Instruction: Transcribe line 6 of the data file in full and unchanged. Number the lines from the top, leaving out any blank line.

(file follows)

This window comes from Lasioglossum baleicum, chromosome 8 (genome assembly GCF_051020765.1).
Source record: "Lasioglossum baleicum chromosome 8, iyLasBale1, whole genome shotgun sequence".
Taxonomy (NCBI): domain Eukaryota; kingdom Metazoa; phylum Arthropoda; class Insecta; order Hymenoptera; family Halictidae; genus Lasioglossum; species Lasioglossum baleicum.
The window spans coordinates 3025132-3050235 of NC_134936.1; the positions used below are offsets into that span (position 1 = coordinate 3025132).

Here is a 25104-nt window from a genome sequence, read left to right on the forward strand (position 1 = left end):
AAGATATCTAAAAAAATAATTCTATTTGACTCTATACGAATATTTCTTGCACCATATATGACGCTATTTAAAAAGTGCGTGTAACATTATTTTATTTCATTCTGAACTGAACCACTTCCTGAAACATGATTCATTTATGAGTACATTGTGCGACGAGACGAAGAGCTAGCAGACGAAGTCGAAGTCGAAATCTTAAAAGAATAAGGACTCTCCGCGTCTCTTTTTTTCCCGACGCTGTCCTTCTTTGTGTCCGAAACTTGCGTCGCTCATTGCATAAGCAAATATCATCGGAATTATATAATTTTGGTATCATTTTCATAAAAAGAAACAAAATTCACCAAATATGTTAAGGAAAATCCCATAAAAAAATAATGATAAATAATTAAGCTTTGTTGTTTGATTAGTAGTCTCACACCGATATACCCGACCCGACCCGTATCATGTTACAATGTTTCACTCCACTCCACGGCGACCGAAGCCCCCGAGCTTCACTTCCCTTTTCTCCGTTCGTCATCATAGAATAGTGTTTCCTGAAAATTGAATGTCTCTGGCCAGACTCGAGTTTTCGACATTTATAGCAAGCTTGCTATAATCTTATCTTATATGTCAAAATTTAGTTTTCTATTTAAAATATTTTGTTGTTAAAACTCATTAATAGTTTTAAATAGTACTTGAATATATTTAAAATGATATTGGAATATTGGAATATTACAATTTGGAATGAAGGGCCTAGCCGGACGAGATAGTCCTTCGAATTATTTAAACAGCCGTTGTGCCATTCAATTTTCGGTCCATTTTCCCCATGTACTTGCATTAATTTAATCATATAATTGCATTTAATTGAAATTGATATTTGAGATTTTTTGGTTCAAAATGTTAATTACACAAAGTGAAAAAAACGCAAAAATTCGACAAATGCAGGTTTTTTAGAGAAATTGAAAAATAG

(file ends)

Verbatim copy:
AAGATATCTAAAAAAATAATTCTATTTGACTCTATACGAATATTTCTTGCACCATATATGACGCTATTTAAAAAGTGCGTGTAACATTATTTTATTTCATTCTGAACTGAACCACTTCCTGAAACATGATTCATTTATGAGTACATTGTGCGACGAGACGAAGAGCTAGCAGACGAAGTCGAAGTCGAAATCTTAAAAGAATAAGGACTCTCCGCGTCTCTTTTTTTCCCGACGCTGTCCTTCTTTGTGTCCGAAACTTGCGTCGCTCATTGCATAAGCAAATATCATCGGAATTATATAATTTTGGTATCATTTTCATAAAAAGAAACAAAATTCACCAAATATGTTAAGGAAAATCCCATAAAAAAATAATGATAAATAATTAAGCTTTGTTGTTTGATTAGTAGTCTCACACCGATATACCCGACCCGACCCGTATCATGTTACAATGTTTCACTCCACTCCACGGCGACCGAAGCCCCCGAGCTTCACTTCCCTTTTCTCCGTTCGTCATCATAGAATAGTGTTTCCTGAAAATTGAATGTCTCTGGCCAGACTCGAGTTTTCGACATTTATAGCAAGCTTGCTATAATCTTATCTTATATGTCAAAATTTAGTTTTCTATTTAAAATATTTTGTTGTTAAAACTCATTAATAGTTTTAAATAGTACTTGAATATATTTAAAATGATATTGGAATATTGGAATATTACAATTTGGAATGAAGGGCCTAGCCGGACGAGATAGTCCTTCGAATTATTTAAACAGCCGTTGTGCCATTCAATTTTCGGTCCATTTTCCCCATGTACTTGCATTAATTTAATCATATAATTGCATTTAATTGAAATTGATATTTGAGATTTTTTGGTTCAAAATGTTAATTACACAAAGTGAAAAAAACGCAAAAATTCGACAAATGCAGGTTTTTTAGAGAAATTGAAAAATAG